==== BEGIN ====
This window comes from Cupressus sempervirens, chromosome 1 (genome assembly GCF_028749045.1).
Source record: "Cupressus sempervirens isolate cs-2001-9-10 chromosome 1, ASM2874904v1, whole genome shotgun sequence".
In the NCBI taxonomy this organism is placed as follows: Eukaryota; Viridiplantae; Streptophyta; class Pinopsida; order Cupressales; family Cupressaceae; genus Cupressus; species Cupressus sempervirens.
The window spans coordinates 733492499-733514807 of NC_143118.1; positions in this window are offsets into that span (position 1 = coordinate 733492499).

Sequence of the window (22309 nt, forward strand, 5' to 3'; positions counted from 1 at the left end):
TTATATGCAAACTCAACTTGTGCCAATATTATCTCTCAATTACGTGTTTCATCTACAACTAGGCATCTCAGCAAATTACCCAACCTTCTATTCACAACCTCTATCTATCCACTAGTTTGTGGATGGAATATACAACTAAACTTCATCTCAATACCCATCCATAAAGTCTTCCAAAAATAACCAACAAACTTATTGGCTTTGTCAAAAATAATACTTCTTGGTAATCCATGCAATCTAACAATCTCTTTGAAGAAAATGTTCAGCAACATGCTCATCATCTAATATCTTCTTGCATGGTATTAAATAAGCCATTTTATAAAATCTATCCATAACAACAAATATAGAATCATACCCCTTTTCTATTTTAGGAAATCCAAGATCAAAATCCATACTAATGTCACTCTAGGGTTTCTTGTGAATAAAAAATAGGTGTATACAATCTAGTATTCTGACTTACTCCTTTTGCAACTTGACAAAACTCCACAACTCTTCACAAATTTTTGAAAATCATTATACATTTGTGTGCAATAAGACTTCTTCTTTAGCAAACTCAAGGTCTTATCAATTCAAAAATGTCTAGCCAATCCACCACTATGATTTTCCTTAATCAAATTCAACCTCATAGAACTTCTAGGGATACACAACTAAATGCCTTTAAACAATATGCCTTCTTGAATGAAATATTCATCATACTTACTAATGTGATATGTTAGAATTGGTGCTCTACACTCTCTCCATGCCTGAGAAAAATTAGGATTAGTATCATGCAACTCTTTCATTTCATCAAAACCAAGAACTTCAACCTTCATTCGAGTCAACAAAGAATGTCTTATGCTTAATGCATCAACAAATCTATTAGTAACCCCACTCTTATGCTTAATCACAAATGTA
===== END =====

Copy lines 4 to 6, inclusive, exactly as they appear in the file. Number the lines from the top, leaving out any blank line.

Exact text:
The window spans coordinates 733492499-733514807 of NC_143118.1; positions in this window are offsets into that span (position 1 = coordinate 733492499).

Sequence of the window (22309 nt, forward strand, 5' to 3'; positions counted from 1 at the left end):
TTATATGCAAACTCAACTTGTGCCAATATTATCTCTCAATTACGTGTTTCATCTACAACTAGGCATCTCAGCAAATTACCCAACCTTCTATTCACAACCTCTATCTATCCACTAGTTTGTGGATGGAATATACAACTAAACTTCATCTCAATACCCATCCATAAAGTCTTCCAAAAATAACCAACAAACTTATTGGCTTTGTCAAAAATAATACTTCTTGGTAATCCATGCAATCTAACAATCTCTTTGAAGAAAATGTTCAGCAACATGCTCATCATCTAATATCTTCTTGCATGGTATTAAATAAGCCATTTTATAAAATCTATCCATAACAACAAATATAGAATCATACCCCTTTTCTATTTTAGGAAATCCAAGATCAAAATCCATACTAATGTCACTCTAGGGTTTCTTGTGAATAAAAAATAGGTGTATACAATCTAGTATTCTGACTTACTCCTTTTGCAACTTGACAAAACTCCACAACTCTTCACAAATTTTTGAAAATCATTATACATTTGTGTGCAATAAGACTTCTTCTTTAGCAAACTCAAGGTCTTATCAATTCAAAAATGTCTAGCCAATCCACCACTATGATTTTCCTTAATCAAATTCAACCTCATAGAACTTCTAGGGATACACAACTAAATGCCTTTAAACAATATGCCTTCTTGAATGAAATATTCATCATACTTACTAATGTGATATGTTAGAATTGGTGCTCTACACTCTCTCCATGCCTGAGAAAAATTAGGATTAGTATCATGCAACTCTTTCATTTCATCAAAACCAAGAACTTCAACCTTCATTCGAGTCAACAAAGAATGTCTTATGCTTAATGCATCAACAAATCTATTAGTAACCCCACTCTTATGCTTAATCACAAATGTA